Nigeria's tense election campaign ends with appeals for cal
Over 93 million Nigerians have registered to vote for the polls but those who are not within the borders of Africa's largest economy will not be afforded the opportunity to choose a leader.
LAGOS - US, European and other governments on Thursday urged Nigeria to ensure a peaceful presidential election this weekend as skirmishes broke out in a key city on the last day of campaigning.
More than 93 million Nigerians are registered to vote on Saturday in what has developed into a tense, competitive race among three presidential frontrunners for the first time since military rule ended in 1999.
After two terms under President Muhammadu Buhari, who is stepping down, Africa's most populous nation is grappling with widespread insecurity from various armed groups, high inflation and growing poverty.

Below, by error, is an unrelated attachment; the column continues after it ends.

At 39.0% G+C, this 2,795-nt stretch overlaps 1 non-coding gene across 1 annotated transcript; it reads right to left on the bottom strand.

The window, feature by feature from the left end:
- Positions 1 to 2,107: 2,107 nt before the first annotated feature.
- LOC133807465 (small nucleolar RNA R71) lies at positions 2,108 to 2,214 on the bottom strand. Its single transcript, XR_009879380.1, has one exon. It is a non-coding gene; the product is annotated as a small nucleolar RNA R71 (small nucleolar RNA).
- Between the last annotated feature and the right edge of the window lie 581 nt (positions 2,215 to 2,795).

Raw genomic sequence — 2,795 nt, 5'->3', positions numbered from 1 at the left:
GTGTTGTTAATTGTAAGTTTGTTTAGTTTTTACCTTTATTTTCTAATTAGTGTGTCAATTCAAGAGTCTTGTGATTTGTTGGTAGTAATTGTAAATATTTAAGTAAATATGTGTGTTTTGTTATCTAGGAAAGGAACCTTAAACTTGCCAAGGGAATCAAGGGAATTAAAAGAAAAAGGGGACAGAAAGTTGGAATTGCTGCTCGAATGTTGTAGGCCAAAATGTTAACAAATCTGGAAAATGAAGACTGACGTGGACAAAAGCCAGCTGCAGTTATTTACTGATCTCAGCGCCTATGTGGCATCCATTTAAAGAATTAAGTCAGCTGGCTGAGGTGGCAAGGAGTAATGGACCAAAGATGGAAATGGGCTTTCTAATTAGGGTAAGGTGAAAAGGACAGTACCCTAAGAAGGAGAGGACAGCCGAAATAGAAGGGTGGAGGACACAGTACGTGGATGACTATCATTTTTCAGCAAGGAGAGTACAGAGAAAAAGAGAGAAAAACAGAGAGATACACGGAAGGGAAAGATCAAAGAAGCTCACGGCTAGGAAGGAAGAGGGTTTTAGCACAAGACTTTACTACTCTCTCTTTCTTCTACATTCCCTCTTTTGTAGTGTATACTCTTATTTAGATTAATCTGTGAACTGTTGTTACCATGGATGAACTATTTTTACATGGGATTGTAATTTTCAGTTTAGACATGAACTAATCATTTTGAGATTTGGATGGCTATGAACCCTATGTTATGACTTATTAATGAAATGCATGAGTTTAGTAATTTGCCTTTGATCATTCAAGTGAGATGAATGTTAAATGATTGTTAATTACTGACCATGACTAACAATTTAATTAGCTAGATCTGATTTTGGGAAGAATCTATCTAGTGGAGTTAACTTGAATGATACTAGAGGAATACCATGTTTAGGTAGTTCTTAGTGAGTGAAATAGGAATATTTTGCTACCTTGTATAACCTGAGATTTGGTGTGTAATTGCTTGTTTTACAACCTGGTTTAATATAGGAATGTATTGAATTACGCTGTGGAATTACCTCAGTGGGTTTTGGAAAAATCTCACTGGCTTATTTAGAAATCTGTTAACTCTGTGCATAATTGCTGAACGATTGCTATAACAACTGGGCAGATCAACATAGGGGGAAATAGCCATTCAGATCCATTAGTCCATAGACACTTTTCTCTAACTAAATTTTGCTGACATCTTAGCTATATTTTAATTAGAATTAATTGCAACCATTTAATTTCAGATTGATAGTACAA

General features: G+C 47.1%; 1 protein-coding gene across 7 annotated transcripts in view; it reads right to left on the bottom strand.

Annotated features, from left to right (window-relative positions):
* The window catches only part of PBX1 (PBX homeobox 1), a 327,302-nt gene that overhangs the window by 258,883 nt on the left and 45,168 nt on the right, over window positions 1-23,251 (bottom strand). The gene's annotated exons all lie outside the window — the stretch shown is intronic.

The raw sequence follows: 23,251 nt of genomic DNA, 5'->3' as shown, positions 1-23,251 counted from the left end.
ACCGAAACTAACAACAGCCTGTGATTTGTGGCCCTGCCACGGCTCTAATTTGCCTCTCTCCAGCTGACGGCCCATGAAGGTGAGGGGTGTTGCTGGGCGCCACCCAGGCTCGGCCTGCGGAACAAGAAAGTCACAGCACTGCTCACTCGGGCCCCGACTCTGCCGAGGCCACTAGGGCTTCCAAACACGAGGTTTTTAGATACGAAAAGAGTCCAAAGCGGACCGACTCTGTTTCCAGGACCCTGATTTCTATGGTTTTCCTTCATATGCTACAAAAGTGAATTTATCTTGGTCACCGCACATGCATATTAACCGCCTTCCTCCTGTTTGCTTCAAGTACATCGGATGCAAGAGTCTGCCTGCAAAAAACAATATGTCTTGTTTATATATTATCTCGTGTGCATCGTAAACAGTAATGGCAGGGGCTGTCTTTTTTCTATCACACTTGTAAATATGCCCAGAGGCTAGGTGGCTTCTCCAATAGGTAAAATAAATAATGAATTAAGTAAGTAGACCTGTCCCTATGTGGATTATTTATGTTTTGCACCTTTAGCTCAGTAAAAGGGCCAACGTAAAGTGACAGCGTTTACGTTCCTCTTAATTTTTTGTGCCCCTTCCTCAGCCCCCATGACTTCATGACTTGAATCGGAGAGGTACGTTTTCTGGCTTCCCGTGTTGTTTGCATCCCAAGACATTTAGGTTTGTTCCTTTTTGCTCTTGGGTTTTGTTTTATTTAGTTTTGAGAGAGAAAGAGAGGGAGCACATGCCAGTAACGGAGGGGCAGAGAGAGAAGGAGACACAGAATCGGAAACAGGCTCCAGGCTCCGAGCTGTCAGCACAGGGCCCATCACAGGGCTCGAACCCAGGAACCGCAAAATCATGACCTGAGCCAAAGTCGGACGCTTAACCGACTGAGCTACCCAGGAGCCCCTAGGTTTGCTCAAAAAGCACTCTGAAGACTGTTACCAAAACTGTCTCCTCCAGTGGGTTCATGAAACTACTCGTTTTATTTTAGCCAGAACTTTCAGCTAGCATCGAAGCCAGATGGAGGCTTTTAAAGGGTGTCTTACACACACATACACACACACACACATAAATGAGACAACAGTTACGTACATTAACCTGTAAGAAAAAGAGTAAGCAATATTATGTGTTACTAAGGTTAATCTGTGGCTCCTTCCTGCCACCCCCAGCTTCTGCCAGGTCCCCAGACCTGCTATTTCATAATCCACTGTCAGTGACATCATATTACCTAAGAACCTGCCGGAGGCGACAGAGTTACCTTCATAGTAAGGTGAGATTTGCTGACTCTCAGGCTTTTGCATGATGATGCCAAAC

Thursday was the final day of campaigning for the presidential, senate and parliamentary elections.
"It is vital for Nigeria's stability and democratic consolidation that the process is conducted and concluded safely, fairly and credibly," said a joint statement from the diplomatic missions of the United States, Britain, Australia, Japan, Canada and Norway.
"We encourage all actors to intervene proactively to calm any tensions and avoid any violence."
Nigeria's elections have been marked by violence, ethnic tensions, vote-buying and clashes between supporters of rival parties.
Fighting broke out in the northwestern city of Kano on Thursday when mobs attacked supporters of Rabiu Kwankwaso, a former Kano governor and a presidential candidate for the New Nigeria Peoples Party (NNPP).
Cars of NNPP supporters were burned and several were injured when they were attacked by a mob wielding machetes and clubs, NNPP members said.
Kano State, with the second-largest number of registered voters after Lagos at nearly 6 million, is a highly contested region.
Police did not immediately respond to a request for comment on the violence.